The Street is a vignette with 10 male corps members, dressed identically, kind of storming around and talking. They have been in the background for much of the action so far, performing subtle choreography to provide a bit of movement and texture to the large space, but in this section, I get the sense that they depict the “maddening crowd”.

It ends off with The Call, Greta again with Ben Rudisin. Her anxious character returns, this time needing to deal with a phone call and the news on the other side. No matter how Rudisin tries to sooth and assure her, she is preoccupied with the phone. The phone cord somewhat amusingly stretches all the way to mid-stage from the side wall, which brought back imagery from a SYTYCD piece a few years back. This one today ended up succeeding better with the prop, for sure.

In fact, much of Being and Nothingness might be very enjoyable for those who’s intro to dance is SYTYCD contemporary. It would stretch them, and show what a real professional company can do, as a class (or two) above.

Looking at the Twitter feed, people are really excited about this piece, and rightly so. I think this will make a return in future seasons of NBOC. Good for Côté, that’s a great achievement and definitely a confidence boost going into his first full-length ballet for next season.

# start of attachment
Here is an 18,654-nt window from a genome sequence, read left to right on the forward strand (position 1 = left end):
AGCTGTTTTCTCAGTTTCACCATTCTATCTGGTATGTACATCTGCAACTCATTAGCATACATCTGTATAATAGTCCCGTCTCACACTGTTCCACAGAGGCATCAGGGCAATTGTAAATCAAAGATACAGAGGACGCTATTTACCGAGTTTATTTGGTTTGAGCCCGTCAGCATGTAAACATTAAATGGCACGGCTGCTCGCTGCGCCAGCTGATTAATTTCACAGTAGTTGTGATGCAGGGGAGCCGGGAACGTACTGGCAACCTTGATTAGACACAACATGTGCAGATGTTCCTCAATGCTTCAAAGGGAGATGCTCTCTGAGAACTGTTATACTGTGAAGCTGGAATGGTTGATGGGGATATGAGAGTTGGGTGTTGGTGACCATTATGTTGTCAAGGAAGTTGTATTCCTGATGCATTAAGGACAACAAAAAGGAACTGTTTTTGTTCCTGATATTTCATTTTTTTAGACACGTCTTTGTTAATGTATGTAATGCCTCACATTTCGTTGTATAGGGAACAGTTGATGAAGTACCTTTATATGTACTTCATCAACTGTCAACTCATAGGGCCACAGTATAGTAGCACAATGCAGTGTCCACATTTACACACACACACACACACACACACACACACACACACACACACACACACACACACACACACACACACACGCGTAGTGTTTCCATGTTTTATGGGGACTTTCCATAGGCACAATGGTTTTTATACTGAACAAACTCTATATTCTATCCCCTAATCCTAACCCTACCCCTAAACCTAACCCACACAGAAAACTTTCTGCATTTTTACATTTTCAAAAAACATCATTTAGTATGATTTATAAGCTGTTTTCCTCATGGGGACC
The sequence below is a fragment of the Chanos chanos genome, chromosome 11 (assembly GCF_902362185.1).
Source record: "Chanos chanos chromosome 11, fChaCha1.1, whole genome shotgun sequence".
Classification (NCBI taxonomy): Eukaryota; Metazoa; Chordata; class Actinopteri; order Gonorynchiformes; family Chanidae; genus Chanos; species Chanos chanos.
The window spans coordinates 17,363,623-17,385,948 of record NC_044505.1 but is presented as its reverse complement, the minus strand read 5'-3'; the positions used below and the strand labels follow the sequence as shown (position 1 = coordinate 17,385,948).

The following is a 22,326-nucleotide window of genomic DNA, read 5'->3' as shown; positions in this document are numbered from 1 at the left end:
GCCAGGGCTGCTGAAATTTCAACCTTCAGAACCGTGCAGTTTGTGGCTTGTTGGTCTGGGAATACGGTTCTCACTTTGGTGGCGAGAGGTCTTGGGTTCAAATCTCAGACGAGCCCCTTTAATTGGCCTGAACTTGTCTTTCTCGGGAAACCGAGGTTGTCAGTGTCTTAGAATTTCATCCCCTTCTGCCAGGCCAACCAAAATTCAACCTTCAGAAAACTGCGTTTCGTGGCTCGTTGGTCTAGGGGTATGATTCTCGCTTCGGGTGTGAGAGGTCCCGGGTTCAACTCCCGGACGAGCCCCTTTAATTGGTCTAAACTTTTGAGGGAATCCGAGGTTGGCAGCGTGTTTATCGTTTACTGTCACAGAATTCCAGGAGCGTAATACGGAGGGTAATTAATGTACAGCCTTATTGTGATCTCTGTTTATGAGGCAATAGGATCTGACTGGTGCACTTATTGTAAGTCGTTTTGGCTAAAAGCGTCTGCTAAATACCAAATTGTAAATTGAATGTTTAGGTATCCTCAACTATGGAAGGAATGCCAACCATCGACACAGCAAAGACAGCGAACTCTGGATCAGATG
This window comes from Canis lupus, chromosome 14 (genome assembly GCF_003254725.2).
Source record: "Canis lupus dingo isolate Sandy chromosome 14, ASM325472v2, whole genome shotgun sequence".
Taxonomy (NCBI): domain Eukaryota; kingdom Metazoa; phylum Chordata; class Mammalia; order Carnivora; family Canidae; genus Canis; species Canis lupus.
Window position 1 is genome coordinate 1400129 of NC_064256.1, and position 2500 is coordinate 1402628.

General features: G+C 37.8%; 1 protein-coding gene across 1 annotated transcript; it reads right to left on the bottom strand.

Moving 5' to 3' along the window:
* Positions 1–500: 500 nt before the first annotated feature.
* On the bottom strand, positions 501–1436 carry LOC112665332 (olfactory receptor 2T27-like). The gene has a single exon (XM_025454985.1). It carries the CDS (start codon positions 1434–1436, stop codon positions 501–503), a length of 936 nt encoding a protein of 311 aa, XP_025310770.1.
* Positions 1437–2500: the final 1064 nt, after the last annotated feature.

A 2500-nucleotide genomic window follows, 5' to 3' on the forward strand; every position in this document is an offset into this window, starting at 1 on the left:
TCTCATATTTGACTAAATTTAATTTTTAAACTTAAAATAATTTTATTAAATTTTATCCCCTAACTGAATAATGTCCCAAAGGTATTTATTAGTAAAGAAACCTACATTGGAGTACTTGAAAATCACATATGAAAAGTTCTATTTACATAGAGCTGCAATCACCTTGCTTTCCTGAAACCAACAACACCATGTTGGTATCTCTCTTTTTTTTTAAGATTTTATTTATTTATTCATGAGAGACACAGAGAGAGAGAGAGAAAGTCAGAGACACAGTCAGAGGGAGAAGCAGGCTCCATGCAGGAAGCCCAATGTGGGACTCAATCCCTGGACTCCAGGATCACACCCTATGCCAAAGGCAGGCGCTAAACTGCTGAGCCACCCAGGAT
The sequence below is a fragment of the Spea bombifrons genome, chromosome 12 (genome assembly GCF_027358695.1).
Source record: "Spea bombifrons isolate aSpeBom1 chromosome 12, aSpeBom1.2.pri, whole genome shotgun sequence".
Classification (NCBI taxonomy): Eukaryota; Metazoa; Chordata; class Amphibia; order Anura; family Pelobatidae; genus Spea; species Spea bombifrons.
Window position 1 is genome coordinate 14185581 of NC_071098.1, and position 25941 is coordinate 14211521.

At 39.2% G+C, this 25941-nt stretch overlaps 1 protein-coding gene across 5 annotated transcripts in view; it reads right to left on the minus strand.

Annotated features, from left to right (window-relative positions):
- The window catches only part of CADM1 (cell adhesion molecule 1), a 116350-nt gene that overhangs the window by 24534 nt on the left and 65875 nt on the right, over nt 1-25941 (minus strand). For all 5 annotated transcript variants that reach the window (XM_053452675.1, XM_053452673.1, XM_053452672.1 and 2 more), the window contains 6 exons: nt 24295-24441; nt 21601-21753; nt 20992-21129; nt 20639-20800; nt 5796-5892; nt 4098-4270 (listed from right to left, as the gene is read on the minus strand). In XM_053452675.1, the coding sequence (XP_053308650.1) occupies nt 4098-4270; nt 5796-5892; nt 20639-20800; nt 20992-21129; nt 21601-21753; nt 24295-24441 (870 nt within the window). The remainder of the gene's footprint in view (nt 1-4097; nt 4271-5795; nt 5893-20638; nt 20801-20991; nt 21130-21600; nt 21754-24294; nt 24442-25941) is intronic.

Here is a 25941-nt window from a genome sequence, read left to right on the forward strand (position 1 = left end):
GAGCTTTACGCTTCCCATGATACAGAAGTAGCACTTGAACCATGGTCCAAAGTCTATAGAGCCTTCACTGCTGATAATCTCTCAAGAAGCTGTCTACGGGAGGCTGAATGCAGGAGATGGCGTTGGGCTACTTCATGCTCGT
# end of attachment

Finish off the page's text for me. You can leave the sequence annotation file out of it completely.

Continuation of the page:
Symphony #9

Unfortunately the main memory I will take from this one is one of the female dancers (I think it’s Lise-Marie Joudain) getting injured in the first minutes of this piece. She abruptly broke form with the other 3 girls and then limped off the stage in obvious pain. I sure hope that it’s only a sprain, and not something more serious like a tendon or ligament tear. Especially since she is cast in the Sleeping Beauty role of Lilac Fairy quite prominently in a couple week’s time.

The second memory I have is wondering why Skylar Campbell didn’t come back onstage for the curtain, when moments before he ended the piece with a series of pirouettes à la seconde. As the lights fell, he fell also – at first it seemed like it was part of the choreography. When he didn’t appear to take a bow, however, and the other dancers on stage also looked a bit confused/worried, I wondered if he also got injured.

At least I got to see Keiichi Hirano dance on last solo and duet before he retires at the end of the season. Sure enough, his role here had several jump sequences, which were what brought him to attention at the start of his career. i think now the height and ballon is not quite at the same wow-level anymore, but it was great to see him dance anyway.